Imiglucerase use while Breastfeeding

Drugs containing Imiglucerase: Cerezyme

Imiglucerase Levels and Effects while Breastfeeding

Summary of Use during Lactation

Imiglucerase is a synthetic form of beta-glucocerebrosidase, which is a normal component of human milk. After therapeutic use of imiglucerase, breastmilk levels are lower than those of normal mothers.[1] Additionally, absorption by the infant is unlikely because it is probably destroyed in the infant's gastrointestinal tract.[2][3] A limited amount of data support the safety of breastfeeding with imiglucerase. An international panel of clinicians from 9 centers that treat Gaucher's disease reported that, breastfeeding complications were less frequent in mothers who were treated with imiglucerase or alglucerase (the placenta-derived form of the enzyme) postpartum than in untreated mothers with Gaucher's disease. Consider limiting the duration of breastfeeding to about 6 months to avoid excessive bone loss in the nursing mother.[3][4]

Drug Levels

Maternal Levels. A woman on long-term imiglucerase therapy for Gaucher's disease was monitored after her usual dose of 60 units/kg intravenously every 2 weeks. At 6 months postpartum, milk samples were obtained and measured for beta-glucocerebrosidase activity, using milk from 10 mothers with galactorrhea as controls. The highest enzyme activity in milk was 16 nanomoles/hour/mL at 1 hour after the end of the infusion. Enzymatic activity decreased to the preinfusion level ( 0.008 nanomoles/hour/mL) in the samples of breastmilk taken about 5 hours after the end of the infusion and remained low for all samples taken over the first 24 hours after the dose. Breastmilk beta-glucocerebrosidase activity of the control subjects ranged from 0.067 to 0.214 nanomoles/hour/mL.[5]

A woman with type 1 Gaucher's disease was exclusively breastfeeding her infant postpartum re-initiated intravenous imiglucerase 30 units/kg over 2 hours every 2 weeks at 1 month postpartum. Milk beta-glucocerebrosidase activity was measured at the time of her first postpartum dose, milk. Before the infusion activity was 2 nanomoles/hour/mL. Milk levels were 3 and 4 nanomoles/hour/mL immediately after and 30 minutes after the infusion, respectively. These values were much lower than the level of 42 nanomoles/hour/mL measured in the milk of a control mother without Gaucher's disease.[1]

One woman received 60 units/kg of alglucerase intravenously. Alglucerase appeared in breastmilk in levels above the baseline control values at 12, 6, 12, 24 and 48 hours postinfusion. Concentrations ranged between 67 and 187 mg/L above baseline.[6]

Infant Levels. Relevant published information was not found as of the revision date.

Effects in Breastfed Infants

One woman received alglucerase 30 international units/kg intravenously every 2 weeks during pregnancy and lactation. Her breastfed infant reportedly grew and developed normally.[7]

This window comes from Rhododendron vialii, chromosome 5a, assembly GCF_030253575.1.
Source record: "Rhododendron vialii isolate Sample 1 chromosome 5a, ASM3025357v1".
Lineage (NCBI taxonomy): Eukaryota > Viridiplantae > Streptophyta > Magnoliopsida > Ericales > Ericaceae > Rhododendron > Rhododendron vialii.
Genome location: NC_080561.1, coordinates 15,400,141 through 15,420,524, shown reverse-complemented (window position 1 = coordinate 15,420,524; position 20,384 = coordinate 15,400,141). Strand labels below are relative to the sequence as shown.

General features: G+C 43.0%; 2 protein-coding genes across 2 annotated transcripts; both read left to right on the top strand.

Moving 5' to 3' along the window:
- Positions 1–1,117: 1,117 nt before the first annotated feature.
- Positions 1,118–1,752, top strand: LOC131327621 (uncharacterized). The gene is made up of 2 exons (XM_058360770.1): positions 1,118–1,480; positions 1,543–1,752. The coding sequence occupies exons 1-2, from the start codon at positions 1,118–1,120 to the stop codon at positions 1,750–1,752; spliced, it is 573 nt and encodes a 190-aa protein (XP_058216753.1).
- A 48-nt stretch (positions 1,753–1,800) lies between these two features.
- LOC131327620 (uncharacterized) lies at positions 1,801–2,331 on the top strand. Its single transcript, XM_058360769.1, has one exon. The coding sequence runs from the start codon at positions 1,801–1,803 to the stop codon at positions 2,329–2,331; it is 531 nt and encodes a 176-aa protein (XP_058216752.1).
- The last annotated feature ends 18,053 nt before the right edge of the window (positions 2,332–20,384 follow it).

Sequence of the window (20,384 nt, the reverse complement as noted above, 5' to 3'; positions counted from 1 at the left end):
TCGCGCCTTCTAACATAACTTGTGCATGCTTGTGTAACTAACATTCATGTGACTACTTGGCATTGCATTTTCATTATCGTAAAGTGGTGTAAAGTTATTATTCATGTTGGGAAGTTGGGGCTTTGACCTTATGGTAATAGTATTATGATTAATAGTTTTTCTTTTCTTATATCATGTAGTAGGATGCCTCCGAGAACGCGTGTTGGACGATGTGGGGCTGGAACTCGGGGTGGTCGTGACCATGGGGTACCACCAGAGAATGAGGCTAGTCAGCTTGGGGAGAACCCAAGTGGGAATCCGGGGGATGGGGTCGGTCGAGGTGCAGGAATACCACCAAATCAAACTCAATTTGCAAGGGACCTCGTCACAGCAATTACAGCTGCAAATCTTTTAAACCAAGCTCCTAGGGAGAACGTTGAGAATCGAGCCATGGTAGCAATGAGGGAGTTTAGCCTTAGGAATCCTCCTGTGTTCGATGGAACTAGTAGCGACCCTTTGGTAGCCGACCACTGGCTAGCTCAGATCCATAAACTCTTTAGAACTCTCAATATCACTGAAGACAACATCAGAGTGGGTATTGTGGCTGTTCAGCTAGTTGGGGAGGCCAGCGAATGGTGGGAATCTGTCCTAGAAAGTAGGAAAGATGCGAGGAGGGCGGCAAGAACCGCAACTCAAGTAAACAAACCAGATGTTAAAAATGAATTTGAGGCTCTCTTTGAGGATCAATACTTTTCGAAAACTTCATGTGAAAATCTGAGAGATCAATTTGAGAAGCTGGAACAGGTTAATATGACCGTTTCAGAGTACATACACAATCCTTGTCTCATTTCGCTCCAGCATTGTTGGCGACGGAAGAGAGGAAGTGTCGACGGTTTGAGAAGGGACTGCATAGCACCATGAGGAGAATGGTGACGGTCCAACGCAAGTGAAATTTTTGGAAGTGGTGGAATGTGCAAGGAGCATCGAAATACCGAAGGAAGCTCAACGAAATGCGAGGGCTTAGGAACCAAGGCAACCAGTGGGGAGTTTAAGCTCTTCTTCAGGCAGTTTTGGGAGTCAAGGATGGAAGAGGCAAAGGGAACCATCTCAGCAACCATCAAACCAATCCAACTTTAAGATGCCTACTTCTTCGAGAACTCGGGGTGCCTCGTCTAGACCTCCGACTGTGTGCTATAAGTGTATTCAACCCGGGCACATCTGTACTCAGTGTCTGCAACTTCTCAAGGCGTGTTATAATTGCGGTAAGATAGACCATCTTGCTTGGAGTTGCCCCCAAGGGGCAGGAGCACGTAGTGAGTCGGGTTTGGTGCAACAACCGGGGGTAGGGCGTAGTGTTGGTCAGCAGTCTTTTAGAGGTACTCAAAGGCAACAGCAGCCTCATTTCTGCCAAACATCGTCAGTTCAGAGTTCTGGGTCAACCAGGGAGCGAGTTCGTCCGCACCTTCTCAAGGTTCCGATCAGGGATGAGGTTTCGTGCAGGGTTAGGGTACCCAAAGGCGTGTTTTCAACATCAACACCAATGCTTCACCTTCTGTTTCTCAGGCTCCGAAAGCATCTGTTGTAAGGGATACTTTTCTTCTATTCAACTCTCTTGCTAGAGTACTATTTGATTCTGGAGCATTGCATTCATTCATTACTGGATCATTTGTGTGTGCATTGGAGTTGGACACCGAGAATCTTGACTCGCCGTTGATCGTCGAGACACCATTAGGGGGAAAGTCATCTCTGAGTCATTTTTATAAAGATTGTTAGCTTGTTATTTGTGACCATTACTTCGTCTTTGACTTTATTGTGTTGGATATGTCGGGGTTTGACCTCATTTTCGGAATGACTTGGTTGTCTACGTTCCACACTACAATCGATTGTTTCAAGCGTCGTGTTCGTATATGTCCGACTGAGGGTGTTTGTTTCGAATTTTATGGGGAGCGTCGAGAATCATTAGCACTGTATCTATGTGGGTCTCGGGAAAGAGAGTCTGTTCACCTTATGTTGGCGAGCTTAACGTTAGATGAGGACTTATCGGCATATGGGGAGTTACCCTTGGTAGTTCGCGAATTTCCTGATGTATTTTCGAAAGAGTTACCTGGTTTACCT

A woman received imiglucerase 30 units/kg every 2 weeks during pregnancy and for 3 months while breastfeeding. The dose was then increased to 60 units/kg every 2 weeks because of disease progression, and she continued breastfeeding until the infant was 1 year old.[8]

A woman receiving long-term therapy with imiglucerase 60 units/kg intravenously every 2 weeks became pregnant twice during therapy and breastfed both infants (extent not stated). Both infants developed normally during the observation periods of 13 and 33 months.[5]

A woman with type 1 Gaucher's disease was exclusively breastfeeding her infant postpartum re-initiated intravenous imiglucerase 30 units/kg every 2 weeks beginning at 1 month postpartum. The infant was breastfed for about 9 months postpartum and was reportedly healthy when followed up to 3 years of age.[1]

Effects on Lactation and Breastmilk

Relevant published information was not found as of the revision date.

Alternate Drugs to Consider

Alglucerase

References

1. Dornelles AD, de Oliveira Netto CB, Vairo F et al. Breastfeeding in Gaucher disease: is enzyme replacement therapy safe? Clin Ther. 2014;36:990-1. PMID: 24768190

2. Belmatoug N. Considerations for pregnant patients with Gaucher disease: challenges for the patient and physician. Clin Ther. 2009;31 (Suppl C):S192-3. DOI: doi.org/10.1016/S0149-2918(09)80019-2

3. Zimran A, Morris E, Mengel E et al. The female Gaucher patient: the impact of enzyme replacement therapy around key reproductive events (menstruation, pregnancy and menopause). Blood Cells Molec Dis. 2009;43:264-88. PMID: 19502088

4. Granovsky-Grisaru S, Belmatoug N, vom Dahl S et al. The management of pregnancy in Gaucher disease. Eur J Obstet Gynecol Reprod Biol. 2011;156:3-8. PMID: 21269752

5. Sekijima Y, Ohashi T, Ohira S et al. Successful pregnancy and lactation outcome in a patient with Gaucher disease receiving enzyme replacement therapy, and the subsequent distribution and excretion of imiglucerase in human breast milk. Clin Ther. 2010;32:2048-52. PMID: 21118740

6. Esplin J, Greenspoon JS, Cheng E et al. Alglucerase infusions in pregnant type 1 Gaucher patients. Blood. 1993;82:509a. Abstract.

7. Aporta Rodriguez R, Escobar Vedia JL et al. Alglucerase enzyme replacement therapy used safely and effectively throughout the whole pregnancy of a Gaucher disease patient. Haematologica. 1998;83:852-3. PMID: 9825582

8. Mrsic M, Fumic K, Potocki R, Stern-Padovan R. Successful pregnancy of enzyme replacement therapy with Cerezyme . Clin Ther. 2007;29 (Suppl C):S84. Abstract. DOI: doi.org/10.1016/S0149-2918(07)80459-0

Imiglucerase Identification

Substance Name

Imiglucerase

CAS Registry Number

143003-46-7

Drug Class

Enzymes

Enzyme Replacement Therapy

Administrative Information

LactMed Record Number

787

Last Revision Date

20140801

Disclaimer

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